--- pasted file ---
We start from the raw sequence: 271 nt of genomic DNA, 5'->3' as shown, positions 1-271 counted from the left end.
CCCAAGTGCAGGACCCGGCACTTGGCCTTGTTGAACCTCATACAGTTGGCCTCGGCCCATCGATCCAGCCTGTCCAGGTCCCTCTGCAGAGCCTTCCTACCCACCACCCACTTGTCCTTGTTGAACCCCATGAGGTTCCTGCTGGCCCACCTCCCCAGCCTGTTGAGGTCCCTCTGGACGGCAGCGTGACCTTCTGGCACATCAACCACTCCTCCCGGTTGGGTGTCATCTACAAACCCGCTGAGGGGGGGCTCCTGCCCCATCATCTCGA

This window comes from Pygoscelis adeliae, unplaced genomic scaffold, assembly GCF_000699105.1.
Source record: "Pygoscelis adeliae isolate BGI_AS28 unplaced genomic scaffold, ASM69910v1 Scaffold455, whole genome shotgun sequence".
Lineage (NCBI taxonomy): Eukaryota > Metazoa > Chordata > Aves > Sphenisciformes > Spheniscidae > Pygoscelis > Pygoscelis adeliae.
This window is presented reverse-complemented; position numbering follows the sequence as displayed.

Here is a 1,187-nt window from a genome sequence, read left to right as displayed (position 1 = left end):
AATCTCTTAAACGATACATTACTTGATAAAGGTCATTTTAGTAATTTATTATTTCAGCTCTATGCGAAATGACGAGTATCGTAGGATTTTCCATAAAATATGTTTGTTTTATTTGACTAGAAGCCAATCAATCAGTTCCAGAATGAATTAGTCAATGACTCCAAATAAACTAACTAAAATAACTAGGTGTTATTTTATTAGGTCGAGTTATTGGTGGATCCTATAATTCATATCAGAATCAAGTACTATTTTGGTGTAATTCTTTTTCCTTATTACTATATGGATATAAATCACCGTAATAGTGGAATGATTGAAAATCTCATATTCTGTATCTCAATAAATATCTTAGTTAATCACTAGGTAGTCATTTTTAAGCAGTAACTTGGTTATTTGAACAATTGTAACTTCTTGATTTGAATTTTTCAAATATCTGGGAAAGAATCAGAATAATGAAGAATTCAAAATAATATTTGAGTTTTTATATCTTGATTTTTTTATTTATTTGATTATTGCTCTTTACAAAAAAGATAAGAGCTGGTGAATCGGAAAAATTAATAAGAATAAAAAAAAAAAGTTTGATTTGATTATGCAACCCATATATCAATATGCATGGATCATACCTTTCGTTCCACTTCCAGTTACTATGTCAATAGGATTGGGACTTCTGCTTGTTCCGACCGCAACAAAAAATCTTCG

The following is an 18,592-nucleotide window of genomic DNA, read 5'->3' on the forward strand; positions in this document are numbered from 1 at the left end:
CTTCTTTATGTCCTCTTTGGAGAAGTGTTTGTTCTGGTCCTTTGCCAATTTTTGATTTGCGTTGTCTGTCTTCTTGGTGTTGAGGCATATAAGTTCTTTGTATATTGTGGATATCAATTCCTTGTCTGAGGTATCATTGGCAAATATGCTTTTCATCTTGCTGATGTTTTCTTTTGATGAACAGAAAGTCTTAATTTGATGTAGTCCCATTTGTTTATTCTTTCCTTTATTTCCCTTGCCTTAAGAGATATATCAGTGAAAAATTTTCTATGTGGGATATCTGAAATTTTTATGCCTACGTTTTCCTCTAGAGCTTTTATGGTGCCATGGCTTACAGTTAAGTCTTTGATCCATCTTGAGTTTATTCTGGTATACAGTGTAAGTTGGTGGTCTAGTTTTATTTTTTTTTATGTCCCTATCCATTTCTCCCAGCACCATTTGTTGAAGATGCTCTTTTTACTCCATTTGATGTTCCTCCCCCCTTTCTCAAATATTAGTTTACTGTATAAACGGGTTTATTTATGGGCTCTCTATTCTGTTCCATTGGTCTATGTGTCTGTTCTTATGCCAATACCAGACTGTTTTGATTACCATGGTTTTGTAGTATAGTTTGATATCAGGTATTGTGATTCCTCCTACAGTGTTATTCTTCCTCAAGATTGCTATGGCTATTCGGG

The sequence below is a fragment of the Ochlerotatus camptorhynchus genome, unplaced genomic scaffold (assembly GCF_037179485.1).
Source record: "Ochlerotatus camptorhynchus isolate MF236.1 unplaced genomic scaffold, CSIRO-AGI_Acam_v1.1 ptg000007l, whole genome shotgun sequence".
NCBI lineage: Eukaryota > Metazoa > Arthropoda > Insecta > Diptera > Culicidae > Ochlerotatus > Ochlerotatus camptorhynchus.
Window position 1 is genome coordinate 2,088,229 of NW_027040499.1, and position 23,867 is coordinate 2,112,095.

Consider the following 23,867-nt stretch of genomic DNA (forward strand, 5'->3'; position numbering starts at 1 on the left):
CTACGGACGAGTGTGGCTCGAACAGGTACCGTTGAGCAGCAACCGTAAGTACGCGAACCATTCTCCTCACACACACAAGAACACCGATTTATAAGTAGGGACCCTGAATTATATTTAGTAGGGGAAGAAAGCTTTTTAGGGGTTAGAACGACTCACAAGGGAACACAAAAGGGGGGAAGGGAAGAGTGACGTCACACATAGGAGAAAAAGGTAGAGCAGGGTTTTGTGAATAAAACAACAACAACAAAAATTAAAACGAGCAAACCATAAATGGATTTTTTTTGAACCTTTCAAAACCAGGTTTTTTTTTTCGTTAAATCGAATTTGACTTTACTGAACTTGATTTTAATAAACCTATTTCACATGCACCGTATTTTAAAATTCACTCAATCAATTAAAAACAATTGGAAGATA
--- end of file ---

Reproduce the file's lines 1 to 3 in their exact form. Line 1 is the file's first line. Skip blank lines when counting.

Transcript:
We start from the raw sequence: 271 nt of genomic DNA, 5'->3' as shown, positions 1-271 counted from the left end.
CCCAAGTGCAGGACCCGGCACTTGGCCTTGTTGAACCTCATACAGTTGGCCTCGGCCCATCGATCCAGCCTGTCCAGGTCCCTCTGCAGAGCCTTCCTACCCACCACCCACTTGTCCTTGTTGAACCCCATGAGGTTCCTGCTGGCCCACCTCCCCAGCCTGTTGAGGTCCCTCTGGACGGCAGCGTGACCTTCTGGCACATCAACCACTCCTCCCGGTTGGGTGTCATCTACAAACCCGCTGAGGGGGGGCTCCTGCCCCATCATCTCGA

This window comes from Pygoscelis adeliae, unplaced genomic scaffold, assembly GCF_000699105.1.